So you’re looking for a social media job, but you aren’t sure what kind of qualifications you might need or what the pay is like? Don’t feel too bad, even many of the companies hiring a social media manager can’t answer those questions objectively. The truth is that the field is still so new, and still growing and evolving at such a rapid pace, that there really isn’t much objectivity to go by.
That being said, there are some rock-solid tactics you can use to try and land that dream job in social media, and some general guidelines for what you can expect to be paid in such a position. Before we get into the tactics, let’s take a quick look at the pay scale.
Part of the problem with setting a salary range is that the size of the company plays a big part. Larger companies tend to pay more, obviously. The other problem is that you may find listings for five different titles, but each one has the exact same requirements. Social media manager, social media coordinator, social media strategist, and so on. There are no definite titles and descriptions established, so it’s a matter of the company’s preference as far as the name.
There are really only two well-established positions to differentiate between: intern and (fill in the title, something other than intern). Interns generally earn hourly rates between $10 and $15 per hour on average. “Specialists” (again, pick your favorite title) earn anywhere from $30,000 to $100,000 per year, depending on the company. The average seems to fall in around the $35,000 to $60,000 range. I know that’s a wide range, but it is what it is.
To land that job, here are 5 tactics that will show them that you know what you’re doing.
1. Improve Your Personal Social Media Accounts
What will they see if they visit your personal social media accounts? They had better see a well-optimized page with great interaction and regular postings. If you can’t make something out of your own page, why should they believe you can advance theirs? The best example I’ve heard of was the guy who created a fantastic landing page as a resume and then sent targeted ads out through Facebook to the companies he wanted to work for.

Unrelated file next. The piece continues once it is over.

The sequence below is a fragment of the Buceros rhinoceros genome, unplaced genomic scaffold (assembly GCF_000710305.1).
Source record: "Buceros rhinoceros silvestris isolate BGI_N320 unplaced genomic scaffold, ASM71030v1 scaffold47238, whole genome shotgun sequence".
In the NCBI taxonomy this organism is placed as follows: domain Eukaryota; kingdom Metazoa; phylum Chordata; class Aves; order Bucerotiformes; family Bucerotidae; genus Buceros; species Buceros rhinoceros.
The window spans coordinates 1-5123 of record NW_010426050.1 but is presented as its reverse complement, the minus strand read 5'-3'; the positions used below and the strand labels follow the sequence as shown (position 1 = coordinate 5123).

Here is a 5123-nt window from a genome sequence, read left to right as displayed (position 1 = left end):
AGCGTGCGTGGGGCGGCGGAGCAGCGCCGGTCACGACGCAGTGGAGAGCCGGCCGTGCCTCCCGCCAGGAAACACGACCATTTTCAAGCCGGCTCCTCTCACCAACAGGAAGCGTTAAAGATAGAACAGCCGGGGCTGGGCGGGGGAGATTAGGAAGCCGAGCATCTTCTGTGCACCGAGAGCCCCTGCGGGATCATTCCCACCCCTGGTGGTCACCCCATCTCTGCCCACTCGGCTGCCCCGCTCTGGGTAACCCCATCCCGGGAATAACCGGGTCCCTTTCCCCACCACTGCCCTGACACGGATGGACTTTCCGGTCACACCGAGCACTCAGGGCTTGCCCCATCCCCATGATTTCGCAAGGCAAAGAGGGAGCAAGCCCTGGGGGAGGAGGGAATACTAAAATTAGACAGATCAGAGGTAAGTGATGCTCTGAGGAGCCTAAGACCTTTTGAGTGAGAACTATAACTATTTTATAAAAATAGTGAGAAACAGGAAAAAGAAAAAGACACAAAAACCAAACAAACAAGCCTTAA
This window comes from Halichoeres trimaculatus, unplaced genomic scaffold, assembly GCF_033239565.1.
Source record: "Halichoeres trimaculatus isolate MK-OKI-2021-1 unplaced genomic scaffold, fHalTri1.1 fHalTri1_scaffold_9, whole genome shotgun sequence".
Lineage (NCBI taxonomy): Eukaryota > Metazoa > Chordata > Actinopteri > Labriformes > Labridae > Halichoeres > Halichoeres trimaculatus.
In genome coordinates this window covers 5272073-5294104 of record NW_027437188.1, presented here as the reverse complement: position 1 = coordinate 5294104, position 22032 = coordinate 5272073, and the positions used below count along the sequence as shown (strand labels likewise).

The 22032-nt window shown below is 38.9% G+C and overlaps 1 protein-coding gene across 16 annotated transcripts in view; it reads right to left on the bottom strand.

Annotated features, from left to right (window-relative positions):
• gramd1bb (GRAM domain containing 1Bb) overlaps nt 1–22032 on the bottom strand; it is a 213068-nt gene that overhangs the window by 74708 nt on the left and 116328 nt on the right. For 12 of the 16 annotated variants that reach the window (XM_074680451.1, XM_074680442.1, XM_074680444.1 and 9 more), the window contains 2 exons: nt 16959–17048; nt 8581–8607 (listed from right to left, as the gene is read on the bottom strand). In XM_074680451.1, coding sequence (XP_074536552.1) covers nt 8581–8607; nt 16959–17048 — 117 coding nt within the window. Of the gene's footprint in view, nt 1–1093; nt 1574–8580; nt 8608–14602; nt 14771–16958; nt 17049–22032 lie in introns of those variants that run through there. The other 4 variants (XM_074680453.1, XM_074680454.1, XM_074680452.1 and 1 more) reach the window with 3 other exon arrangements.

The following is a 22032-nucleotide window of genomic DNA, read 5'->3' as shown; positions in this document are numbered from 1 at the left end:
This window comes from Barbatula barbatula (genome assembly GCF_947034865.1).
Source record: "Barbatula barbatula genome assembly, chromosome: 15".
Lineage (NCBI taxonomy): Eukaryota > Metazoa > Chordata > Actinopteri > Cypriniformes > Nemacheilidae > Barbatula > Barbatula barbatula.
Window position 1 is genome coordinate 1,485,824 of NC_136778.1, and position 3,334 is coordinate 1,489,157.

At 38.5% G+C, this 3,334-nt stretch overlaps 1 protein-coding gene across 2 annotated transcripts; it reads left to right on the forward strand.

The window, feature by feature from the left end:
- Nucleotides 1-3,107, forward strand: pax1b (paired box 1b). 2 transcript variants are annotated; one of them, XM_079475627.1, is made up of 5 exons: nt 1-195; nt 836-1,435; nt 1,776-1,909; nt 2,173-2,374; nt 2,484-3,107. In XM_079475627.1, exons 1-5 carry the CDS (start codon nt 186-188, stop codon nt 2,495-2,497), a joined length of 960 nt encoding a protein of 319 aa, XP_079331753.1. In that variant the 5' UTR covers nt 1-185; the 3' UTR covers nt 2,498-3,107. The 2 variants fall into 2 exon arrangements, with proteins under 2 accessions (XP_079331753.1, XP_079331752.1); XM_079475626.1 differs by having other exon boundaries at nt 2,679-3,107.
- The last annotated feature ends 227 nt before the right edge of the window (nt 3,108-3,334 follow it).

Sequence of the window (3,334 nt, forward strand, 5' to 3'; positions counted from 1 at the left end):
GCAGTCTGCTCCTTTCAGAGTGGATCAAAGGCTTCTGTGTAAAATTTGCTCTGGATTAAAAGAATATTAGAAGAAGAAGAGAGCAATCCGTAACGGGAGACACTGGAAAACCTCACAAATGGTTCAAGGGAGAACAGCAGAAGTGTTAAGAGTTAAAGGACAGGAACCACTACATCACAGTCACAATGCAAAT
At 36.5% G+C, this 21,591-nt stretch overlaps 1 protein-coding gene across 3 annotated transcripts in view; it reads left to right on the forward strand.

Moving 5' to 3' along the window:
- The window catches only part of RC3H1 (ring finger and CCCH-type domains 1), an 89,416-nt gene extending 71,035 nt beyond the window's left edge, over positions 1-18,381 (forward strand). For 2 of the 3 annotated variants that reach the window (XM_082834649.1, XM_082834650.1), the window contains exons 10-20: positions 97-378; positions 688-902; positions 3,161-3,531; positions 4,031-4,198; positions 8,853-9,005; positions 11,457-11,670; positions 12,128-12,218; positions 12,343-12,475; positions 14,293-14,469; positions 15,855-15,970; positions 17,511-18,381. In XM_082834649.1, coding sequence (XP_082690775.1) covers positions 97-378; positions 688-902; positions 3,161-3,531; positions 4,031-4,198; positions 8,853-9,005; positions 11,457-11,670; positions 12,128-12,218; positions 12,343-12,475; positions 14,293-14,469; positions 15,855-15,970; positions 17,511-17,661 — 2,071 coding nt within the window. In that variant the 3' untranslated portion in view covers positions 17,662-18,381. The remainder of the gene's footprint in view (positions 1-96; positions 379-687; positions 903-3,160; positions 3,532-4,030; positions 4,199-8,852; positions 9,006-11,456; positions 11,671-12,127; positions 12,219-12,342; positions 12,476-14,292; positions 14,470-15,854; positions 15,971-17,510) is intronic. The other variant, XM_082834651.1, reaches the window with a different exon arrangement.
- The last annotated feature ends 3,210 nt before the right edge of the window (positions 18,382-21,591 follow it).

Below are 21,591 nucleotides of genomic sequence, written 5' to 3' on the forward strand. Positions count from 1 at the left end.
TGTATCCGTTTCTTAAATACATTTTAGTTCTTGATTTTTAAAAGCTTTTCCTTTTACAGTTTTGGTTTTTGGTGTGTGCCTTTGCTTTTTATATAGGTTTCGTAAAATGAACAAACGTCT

2. To Get a Social Media Job Show Quantifiable Results
If you’ve got them to show, this is the best proof that you should be hired. Have you worked managing social media for a business before? What kind of results did you have? This is no different than sales or many other positions. The proof of qualification is in your previous results. No experience? Maybe you could find a small business to work with pro bono. If you can produce results, the unpaid time will be very well spent.
3. Get a Degree or Certificate
Many social media companies offer online certificates for completing their courses. This isn’t a college degree, but it shows that you’re interested enough to get them and knowledgeable enough to have completed them. Many colleges and universities also have degree programs in social media, but by the time you complete one the field is likely to be completely different than when you started.
4. Check Your Personality
There are a few certainties in social media, and one is that you have to have a stellar and outgoing personality to succeed in the field. If you’re quiet and reserved or boring, look into accounting instead.
5. Use LinkedIn
To actually find and land the job (once 1–4 are satisfied), follow digital agencies on LinkedIn and find connections to talk to. Don’t ask for a job. Ask what their hiring process is like and who accepts resumes.
The great thing about social media as a field is that there are always plenty of open positions (at this point in history). All you have to do is find the company you want to work for and show them you’ve got the stuff they’re looking for!